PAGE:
Author(s): Conditt MA, Noble PC, Bertolusso R, Woody J, Parsley BS
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Abstract This study tests the hypothesis that patients receiving a posterior cruciate ligament (PCL)-retaining prosthesis have no difference in functional outcome compared to those receiving a cruciate-sacrificing, posterior-stabilized (PS) design. Forty-nine patients underwent a total knee arthroplasty (TKA), performed by a single surgeon using the same implant design with either a PCL-retaining or a PS tibial insert. Each patient completed a self-administered, validated Total Knee Function Questionnaire as well as the SF-36. At 1-year follow-up, each patient's range of motion and Knee Society knee score were measured. There were no statistically significant differences between the 2 groups using the traditional measures of function following total knee replacement, including overall satisfaction with surgery. However, the TKFQ revealed that patients with PS knees reported greater functional limitations in squatting, kneeling, and gardening. Our results suggest that with the specific implant used in this study, substitution for the PCL with a spine and cam mechanism may not fully restore the functional capacity of the intact PCL, particularly in high-demand activities that involve deep flexion.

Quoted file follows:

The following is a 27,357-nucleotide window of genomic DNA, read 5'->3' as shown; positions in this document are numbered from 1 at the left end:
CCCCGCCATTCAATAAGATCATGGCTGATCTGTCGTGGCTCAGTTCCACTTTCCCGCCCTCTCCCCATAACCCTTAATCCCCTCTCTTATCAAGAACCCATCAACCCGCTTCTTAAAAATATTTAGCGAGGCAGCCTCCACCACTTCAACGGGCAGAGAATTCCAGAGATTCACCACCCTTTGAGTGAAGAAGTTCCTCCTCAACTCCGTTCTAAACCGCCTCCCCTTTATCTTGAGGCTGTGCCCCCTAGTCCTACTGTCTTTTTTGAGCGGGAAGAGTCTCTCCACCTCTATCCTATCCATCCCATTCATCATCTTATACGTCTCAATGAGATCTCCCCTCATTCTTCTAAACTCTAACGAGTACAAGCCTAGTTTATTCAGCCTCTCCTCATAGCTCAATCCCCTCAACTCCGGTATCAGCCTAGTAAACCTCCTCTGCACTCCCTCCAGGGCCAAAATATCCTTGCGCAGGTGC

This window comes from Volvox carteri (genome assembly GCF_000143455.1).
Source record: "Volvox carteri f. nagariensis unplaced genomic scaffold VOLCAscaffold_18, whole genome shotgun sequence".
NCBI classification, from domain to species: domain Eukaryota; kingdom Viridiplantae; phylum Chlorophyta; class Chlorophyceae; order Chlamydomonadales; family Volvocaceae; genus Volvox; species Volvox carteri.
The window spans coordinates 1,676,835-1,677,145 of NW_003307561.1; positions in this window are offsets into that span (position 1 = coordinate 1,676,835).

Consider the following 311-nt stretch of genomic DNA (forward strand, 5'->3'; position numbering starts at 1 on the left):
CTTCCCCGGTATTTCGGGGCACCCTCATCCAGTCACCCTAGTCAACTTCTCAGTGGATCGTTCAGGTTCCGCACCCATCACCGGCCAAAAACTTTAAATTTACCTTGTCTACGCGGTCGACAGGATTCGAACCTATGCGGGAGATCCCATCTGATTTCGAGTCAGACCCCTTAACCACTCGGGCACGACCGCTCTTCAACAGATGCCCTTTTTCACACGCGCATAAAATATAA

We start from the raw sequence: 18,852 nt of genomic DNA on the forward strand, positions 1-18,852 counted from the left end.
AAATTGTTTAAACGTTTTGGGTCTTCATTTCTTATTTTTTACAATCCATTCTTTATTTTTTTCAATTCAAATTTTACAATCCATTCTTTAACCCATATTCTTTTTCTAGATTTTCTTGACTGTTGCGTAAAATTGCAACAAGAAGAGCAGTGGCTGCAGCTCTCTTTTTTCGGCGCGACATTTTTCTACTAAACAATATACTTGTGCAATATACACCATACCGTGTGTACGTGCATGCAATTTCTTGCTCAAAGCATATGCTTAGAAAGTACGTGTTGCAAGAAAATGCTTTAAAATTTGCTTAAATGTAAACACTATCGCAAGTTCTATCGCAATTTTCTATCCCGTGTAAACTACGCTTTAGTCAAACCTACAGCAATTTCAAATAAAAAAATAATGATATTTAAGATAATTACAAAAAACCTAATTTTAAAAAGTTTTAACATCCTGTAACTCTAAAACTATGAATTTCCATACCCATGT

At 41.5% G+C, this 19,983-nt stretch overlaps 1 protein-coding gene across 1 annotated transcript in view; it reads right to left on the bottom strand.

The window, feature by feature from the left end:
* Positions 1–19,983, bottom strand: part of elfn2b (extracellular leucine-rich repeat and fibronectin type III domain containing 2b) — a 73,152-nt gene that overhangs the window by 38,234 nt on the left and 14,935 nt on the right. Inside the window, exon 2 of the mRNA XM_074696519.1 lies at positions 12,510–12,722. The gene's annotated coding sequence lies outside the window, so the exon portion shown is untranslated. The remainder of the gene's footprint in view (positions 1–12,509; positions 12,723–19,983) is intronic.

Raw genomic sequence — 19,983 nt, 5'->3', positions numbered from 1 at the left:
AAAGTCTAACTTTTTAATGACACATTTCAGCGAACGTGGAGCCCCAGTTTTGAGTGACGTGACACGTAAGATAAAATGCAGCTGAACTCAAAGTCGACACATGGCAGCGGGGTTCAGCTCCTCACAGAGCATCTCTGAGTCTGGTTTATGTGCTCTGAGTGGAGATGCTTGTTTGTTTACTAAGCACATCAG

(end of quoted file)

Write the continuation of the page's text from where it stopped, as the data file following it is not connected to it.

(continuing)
This article was published in J Arthroplasty
and referenced in Orthopedic & Muscular System: Current Research